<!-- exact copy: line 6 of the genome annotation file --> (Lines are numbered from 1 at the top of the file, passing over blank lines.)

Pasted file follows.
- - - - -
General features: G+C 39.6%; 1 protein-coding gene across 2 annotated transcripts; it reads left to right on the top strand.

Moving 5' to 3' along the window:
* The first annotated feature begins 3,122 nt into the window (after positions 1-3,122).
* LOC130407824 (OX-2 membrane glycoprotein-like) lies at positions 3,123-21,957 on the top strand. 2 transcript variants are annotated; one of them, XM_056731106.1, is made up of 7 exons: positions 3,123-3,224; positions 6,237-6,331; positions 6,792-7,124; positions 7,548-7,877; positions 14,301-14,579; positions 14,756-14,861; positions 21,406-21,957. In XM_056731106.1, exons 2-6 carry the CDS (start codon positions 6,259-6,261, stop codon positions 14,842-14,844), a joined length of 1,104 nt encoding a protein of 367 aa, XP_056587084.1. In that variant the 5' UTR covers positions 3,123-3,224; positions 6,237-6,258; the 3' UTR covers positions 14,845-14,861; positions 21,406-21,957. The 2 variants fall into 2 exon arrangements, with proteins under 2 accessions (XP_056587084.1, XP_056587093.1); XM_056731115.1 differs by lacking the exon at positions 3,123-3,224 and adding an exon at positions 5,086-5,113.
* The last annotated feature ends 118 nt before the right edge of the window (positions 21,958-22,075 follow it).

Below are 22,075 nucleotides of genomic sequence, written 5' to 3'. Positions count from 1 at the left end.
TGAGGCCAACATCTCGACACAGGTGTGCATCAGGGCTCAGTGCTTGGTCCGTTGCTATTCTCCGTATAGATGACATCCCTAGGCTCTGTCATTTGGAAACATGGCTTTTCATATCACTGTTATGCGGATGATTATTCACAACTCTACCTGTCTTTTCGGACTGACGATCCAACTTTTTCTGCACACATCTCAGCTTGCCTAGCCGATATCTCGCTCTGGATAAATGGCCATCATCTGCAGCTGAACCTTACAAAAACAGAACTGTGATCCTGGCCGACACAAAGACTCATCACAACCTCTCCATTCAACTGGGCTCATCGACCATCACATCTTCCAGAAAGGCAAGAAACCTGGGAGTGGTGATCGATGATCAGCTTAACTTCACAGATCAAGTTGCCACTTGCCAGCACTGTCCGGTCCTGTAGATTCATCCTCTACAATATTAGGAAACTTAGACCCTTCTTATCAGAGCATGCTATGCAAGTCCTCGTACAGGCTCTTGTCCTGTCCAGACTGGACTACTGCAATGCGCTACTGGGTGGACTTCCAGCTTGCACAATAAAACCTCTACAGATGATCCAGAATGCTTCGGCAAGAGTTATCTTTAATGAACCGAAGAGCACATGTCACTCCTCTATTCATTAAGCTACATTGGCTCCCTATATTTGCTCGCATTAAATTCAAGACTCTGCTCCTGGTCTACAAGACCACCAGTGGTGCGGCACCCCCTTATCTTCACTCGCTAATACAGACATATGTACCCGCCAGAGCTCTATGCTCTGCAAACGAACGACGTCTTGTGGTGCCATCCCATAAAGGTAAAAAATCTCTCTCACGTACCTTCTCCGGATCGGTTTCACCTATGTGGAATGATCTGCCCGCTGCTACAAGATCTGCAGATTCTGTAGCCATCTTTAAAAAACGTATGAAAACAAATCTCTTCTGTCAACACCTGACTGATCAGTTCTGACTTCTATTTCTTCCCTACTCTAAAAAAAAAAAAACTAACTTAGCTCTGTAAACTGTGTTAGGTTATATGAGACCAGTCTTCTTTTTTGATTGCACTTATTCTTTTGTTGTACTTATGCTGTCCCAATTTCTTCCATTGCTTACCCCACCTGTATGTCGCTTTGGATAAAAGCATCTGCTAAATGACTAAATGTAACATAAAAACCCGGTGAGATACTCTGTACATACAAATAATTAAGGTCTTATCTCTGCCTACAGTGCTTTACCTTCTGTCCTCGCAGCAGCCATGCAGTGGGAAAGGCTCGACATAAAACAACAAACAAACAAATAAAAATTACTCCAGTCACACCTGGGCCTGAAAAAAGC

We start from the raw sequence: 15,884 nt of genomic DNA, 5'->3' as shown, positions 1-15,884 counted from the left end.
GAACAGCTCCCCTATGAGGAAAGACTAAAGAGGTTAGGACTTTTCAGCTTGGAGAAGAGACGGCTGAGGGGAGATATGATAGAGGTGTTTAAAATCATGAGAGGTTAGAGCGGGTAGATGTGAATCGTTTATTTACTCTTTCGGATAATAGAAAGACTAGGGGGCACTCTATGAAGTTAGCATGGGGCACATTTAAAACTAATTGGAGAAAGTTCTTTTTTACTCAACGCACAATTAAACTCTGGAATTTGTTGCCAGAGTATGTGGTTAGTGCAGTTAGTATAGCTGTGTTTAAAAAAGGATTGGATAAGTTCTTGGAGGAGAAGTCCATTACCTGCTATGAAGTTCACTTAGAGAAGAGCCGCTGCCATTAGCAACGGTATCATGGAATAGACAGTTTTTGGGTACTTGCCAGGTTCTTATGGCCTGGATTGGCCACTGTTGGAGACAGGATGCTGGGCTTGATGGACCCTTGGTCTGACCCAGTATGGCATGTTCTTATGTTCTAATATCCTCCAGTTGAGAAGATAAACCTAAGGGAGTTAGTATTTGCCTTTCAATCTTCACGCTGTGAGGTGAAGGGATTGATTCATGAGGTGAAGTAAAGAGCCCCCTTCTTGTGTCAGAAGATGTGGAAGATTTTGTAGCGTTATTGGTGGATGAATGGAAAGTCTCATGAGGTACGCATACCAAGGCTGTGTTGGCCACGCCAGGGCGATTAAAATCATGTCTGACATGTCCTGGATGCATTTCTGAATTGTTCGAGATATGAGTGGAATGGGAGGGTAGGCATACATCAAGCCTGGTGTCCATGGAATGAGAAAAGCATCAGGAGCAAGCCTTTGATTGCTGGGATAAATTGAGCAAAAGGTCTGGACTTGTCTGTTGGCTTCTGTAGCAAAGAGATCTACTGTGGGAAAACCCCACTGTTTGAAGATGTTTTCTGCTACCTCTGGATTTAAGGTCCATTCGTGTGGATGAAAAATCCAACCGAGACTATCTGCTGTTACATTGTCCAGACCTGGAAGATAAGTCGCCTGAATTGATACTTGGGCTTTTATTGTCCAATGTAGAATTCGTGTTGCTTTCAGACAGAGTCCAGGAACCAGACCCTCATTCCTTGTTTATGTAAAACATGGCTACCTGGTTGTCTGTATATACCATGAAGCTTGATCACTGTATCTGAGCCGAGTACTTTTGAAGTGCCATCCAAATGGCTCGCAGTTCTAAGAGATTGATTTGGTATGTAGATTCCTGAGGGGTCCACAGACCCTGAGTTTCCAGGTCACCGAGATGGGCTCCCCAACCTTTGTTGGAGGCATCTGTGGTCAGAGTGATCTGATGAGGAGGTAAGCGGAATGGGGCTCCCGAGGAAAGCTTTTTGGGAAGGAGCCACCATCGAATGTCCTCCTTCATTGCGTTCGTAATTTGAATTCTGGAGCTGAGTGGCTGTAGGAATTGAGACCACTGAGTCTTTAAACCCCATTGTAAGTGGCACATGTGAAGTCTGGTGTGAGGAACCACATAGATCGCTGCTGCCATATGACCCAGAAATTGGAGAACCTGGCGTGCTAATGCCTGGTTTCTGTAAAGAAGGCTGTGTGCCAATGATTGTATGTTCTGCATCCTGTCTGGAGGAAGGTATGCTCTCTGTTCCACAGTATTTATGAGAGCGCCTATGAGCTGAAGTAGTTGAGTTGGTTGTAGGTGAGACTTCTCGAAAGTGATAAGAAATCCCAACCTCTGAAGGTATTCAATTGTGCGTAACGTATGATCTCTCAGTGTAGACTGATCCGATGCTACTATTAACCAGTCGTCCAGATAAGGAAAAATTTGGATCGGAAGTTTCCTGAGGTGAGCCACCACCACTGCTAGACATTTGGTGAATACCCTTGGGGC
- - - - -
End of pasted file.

Below are 22,075 nucleotides of genomic sequence, written 5' to 3'. Positions count from 1 at the left end.